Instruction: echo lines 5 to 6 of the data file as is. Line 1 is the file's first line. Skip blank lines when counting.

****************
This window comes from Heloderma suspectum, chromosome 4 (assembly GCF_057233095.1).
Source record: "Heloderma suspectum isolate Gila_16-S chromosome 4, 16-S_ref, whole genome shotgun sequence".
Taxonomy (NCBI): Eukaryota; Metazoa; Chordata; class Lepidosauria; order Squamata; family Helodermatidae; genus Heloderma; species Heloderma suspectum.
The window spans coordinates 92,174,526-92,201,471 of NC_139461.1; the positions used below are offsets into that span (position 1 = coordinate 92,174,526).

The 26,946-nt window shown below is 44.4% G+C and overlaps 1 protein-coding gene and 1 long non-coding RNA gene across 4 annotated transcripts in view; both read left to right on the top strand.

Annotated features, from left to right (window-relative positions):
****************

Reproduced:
The 26,946-nt window shown below is 44.4% G+C and overlaps 1 protein-coding gene and 1 long non-coding RNA gene across 4 annotated transcripts in view; both read left to right on the top strand.

Annotated features, from left to right (window-relative positions):